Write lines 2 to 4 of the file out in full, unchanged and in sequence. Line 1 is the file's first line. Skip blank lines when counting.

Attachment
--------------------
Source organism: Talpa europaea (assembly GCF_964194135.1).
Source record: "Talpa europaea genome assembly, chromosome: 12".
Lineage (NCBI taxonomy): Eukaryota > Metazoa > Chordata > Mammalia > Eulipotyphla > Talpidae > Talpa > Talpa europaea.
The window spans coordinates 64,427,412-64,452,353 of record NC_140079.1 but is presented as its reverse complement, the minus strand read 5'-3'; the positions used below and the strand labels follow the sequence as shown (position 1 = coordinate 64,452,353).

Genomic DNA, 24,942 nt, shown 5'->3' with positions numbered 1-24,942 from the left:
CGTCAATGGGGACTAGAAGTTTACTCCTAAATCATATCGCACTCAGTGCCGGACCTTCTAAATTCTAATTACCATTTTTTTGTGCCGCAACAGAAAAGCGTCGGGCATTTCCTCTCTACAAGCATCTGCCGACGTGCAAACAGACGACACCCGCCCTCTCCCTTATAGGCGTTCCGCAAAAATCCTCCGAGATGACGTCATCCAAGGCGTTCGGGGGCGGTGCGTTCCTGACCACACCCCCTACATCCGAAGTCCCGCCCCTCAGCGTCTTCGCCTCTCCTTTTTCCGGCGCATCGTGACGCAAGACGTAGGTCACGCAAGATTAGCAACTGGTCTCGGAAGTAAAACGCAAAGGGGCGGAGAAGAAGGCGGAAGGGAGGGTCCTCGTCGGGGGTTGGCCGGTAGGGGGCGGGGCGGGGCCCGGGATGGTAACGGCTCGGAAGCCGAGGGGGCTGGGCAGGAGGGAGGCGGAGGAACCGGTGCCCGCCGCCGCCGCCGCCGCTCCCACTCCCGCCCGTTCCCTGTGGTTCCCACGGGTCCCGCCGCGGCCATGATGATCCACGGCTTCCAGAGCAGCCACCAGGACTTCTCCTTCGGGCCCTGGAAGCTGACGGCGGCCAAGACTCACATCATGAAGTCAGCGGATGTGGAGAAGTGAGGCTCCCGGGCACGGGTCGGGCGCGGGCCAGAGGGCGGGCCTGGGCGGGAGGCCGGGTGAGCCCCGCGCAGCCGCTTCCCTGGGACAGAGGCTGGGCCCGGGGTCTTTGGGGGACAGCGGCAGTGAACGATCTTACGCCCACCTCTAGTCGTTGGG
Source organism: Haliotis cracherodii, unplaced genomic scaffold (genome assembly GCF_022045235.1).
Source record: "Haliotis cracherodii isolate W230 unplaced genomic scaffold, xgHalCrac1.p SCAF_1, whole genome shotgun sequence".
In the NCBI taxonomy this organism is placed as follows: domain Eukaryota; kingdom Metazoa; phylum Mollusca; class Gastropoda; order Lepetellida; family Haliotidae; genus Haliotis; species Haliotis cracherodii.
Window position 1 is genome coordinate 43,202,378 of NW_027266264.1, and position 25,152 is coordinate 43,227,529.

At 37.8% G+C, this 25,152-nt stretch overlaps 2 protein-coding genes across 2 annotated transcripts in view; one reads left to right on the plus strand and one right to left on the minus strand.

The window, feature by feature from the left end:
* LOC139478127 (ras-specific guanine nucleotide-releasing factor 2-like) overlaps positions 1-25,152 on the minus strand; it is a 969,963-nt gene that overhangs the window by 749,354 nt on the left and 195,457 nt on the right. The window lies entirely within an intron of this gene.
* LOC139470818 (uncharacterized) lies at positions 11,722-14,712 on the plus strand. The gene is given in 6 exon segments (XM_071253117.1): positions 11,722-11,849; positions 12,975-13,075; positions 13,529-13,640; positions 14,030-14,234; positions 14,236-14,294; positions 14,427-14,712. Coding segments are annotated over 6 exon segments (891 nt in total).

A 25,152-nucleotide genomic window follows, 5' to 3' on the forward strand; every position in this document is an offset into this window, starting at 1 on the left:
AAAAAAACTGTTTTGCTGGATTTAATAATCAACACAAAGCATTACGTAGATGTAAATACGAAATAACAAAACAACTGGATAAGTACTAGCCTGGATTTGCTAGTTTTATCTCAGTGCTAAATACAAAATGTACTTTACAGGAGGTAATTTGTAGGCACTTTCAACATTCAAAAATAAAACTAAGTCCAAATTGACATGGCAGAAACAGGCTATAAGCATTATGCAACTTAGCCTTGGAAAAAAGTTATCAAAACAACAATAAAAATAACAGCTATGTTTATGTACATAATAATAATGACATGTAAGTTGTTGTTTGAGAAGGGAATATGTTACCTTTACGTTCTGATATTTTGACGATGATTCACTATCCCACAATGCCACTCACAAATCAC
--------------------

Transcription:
Source record: "Talpa europaea genome assembly, chromosome: 12".
Lineage (NCBI taxonomy): Eukaryota > Metazoa > Chordata > Mammalia > Eulipotyphla > Talpidae > Talpa > Talpa europaea.
The window spans coordinates 64,427,412-64,452,353 of record NC_140079.1 but is presented as its reverse complement, the minus strand read 5'-3'; the positions used below and the strand labels follow the sequence as shown (position 1 = coordinate 64,452,353).